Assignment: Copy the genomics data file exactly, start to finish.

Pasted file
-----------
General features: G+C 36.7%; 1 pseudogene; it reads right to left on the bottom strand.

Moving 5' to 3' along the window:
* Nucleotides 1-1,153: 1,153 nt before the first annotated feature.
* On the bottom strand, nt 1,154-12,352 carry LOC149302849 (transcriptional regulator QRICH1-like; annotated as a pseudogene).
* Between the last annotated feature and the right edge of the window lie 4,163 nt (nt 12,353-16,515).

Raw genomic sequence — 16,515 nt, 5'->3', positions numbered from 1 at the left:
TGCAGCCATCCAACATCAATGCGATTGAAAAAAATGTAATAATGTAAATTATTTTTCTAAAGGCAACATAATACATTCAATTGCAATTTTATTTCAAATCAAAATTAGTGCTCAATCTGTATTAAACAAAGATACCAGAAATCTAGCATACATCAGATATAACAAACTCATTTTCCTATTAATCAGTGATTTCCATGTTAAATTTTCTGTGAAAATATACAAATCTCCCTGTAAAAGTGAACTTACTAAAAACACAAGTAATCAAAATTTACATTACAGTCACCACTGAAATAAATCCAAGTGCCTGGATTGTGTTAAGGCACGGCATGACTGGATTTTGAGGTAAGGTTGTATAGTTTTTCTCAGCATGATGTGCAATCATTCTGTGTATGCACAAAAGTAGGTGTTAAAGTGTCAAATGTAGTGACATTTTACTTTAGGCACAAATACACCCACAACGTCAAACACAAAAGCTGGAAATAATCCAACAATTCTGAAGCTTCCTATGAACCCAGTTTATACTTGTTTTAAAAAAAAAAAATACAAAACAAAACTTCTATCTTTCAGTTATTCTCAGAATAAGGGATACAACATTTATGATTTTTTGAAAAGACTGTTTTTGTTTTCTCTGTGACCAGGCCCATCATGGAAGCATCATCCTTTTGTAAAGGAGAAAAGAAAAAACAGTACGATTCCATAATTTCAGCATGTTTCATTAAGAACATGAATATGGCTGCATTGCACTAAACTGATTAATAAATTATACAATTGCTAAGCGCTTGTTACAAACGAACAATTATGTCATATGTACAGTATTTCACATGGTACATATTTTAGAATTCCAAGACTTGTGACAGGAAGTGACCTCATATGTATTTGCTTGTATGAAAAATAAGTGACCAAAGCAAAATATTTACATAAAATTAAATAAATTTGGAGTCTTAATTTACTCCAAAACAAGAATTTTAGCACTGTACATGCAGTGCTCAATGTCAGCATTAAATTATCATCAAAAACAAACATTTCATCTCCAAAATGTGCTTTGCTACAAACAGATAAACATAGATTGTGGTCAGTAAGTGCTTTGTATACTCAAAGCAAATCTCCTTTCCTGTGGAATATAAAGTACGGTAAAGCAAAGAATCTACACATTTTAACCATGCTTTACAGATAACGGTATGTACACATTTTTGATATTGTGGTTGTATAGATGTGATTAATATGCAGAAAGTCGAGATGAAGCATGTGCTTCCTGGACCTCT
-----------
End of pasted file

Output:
General features: G+C 36.7%; 1 pseudogene; it reads right to left on the bottom strand.

Moving 5' to 3' along the window:
* Nucleotides 1-1,153: 1,153 nt before the first annotated feature.
* On the bottom strand, nt 1,154-12,352 carry LOC149302849 (transcriptional regulator QRICH1-like; annotated as a pseudogene).
* Between the last annotated feature and the right edge of the window lie 4,163 nt (nt 12,353-16,515).

Raw genomic sequence — 16,515 nt, 5'->3', positions numbered from 1 at the left:
TGCAGCCATCCAACATCAATGCGATTGAAAAAAATGTAATAATGTAAATTATTTTTCTAAAGGCAACATAATACATTCAATTGCAATTTTATTTCAAATCAAAATTAGTGCTCAATCTGTATTAAACAAAGATACCAGAAATCTAGCATACATCAGATATAACAAACTCATTTTCCTATTAATCAGTGATTTCCATGTTAAATTTTCTGTGAAAATATACAAATCTCCCTGTAAAAGTGAACTTACTAAAAACACAAGTAATCAAAATTTACATTACAGTCACCACTGAAATAAATCCAAGTGCCTGGATTGTGTTAAGGCACGGCATGACTGGATTTTGAGGTAAGGTTGTATAGTTTTTCTCAGCATGATGTGCAATCATTCTGTGTATGCACAAAAGTAGGTGTTAAAGTGTCAAATGTAGTGACATTTTACTTTAGGCACAAATACACCCACAACGTCAAACACAAAAGCTGGAAATAATCCAACAATTCTGAAGCTTCCTATGAACCCAGTTTATACTTGTTTTAAAAAAAAAAAATACAAAACAAAACTTCTATCTTTCAGTTATTCTCAGAATAAGGGATACAACATTTATGATTTTTTGAAAAGACTGTTTTTGTTTTCTCTGTGACCAGGCCCATCATGGAAGCATCATCCTTTTGTAAAGGAGAAAAGAAAAAACAGTACGATTCCATAATTTCAGCATGTTTCATTAAGAACATGAATATGGCTGCATTGCACTAAACTGATTAATAAATTATACAATTGCTAAGCGCTTGTTACAAACGAACAATTATGTCATATGTACAGTATTTCACATGGTACATATTTTAGAATTCCAAGACTTGTGACAGGAAGTGACCTCATATGTATTTGCTTGTATGAAAAATAAGTGACCAAAGCAAAATATTTACATAAAATTAAATAAATTTGGAGTCTTAATTTACTCCAAAACAAGAATTTTAGCACTGTACATGCAGTGCTCAATGTCAGCATTAAATTATCATCAAAAACAAACATTTCATCTCCAAAATGTGCTTTGCTACAAACAGATAAACATAGATTGTGGTCAGTAAGTGCTTTGTATACTCAAAGCAAATCTCCTTTCCTGTGGAATATAAAGTACGGTAAAGCAAAGAATCTACACATTTTAACCATGCTTTACAGATAACGGTATGTACACATTTTTGATATTGTGGTTGTATAGATGTGATTAATATGCAGAAAGTCGAGATGAAGCATGTGCTTCCTGGACCTCT